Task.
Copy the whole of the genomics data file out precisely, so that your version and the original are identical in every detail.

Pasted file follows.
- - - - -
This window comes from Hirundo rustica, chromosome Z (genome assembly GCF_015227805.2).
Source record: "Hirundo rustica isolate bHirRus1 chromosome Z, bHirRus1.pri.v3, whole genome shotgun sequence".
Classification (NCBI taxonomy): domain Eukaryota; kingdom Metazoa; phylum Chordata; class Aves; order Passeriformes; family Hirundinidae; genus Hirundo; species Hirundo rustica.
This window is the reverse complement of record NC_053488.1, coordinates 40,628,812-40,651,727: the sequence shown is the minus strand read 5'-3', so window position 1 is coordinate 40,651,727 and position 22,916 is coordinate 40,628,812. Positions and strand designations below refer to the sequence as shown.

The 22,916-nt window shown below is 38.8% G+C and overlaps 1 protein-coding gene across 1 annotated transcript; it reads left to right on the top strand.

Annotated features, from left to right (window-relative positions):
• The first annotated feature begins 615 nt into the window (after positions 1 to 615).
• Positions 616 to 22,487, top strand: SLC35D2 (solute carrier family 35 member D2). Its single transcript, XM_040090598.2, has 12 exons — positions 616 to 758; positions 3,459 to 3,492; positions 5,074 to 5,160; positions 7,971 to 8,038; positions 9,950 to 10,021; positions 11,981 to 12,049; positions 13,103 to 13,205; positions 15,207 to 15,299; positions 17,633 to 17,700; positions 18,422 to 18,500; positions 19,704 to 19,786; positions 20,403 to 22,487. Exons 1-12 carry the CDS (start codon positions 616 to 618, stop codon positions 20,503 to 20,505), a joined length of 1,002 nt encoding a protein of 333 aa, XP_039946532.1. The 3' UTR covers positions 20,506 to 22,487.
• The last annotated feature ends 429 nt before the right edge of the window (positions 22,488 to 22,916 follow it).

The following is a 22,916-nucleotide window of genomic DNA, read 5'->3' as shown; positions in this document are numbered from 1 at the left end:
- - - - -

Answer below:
This window comes from Hirundo rustica, chromosome Z (genome assembly GCF_015227805.2).
Source record: "Hirundo rustica isolate bHirRus1 chromosome Z, bHirRus1.pri.v3, whole genome shotgun sequence".
Classification (NCBI taxonomy): domain Eukaryota; kingdom Metazoa; phylum Chordata; class Aves; order Passeriformes; family Hirundinidae; genus Hirundo; species Hirundo rustica.
This window is the reverse complement of record NC_053488.1, coordinates 40,628,812-40,651,727: the sequence shown is the minus strand read 5'-3', so window position 1 is coordinate 40,651,727 and position 22,916 is coordinate 40,628,812. Positions and strand designations below refer to the sequence as shown.

The 22,916-nt window shown below is 38.8% G+C and overlaps 1 protein-coding gene across 1 annotated transcript; it reads left to right on the top strand.

Annotated features, from left to right (window-relative positions):
• The first annotated feature begins 615 nt into the window (after positions 1 to 615).
• Positions 616 to 22,487, top strand: SLC35D2 (solute carrier family 35 member D2). Its single transcript, XM_040090598.2, has 12 exons — positions 616 to 758; positions 3,459 to 3,492; positions 5,074 to 5,160; positions 7,971 to 8,038; positions 9,950 to 10,021; positions 11,981 to 12,049; positions 13,103 to 13,205; positions 15,207 to 15,299; positions 17,633 to 17,700; positions 18,422 to 18,500; positions 19,704 to 19,786; positions 20,403 to 22,487. Exons 1-12 carry the CDS (start codon positions 616 to 618, stop codon positions 20,503 to 20,505), a joined length of 1,002 nt encoding a protein of 333 aa, XP_039946532.1. The 3' UTR covers positions 20,506 to 22,487.
• The last annotated feature ends 429 nt before the right edge of the window (positions 22,488 to 22,916 follow it).

The following is a 22,916-nucleotide window of genomic DNA, read 5'->3' as shown; positions in this document are numbered from 1 at the left end: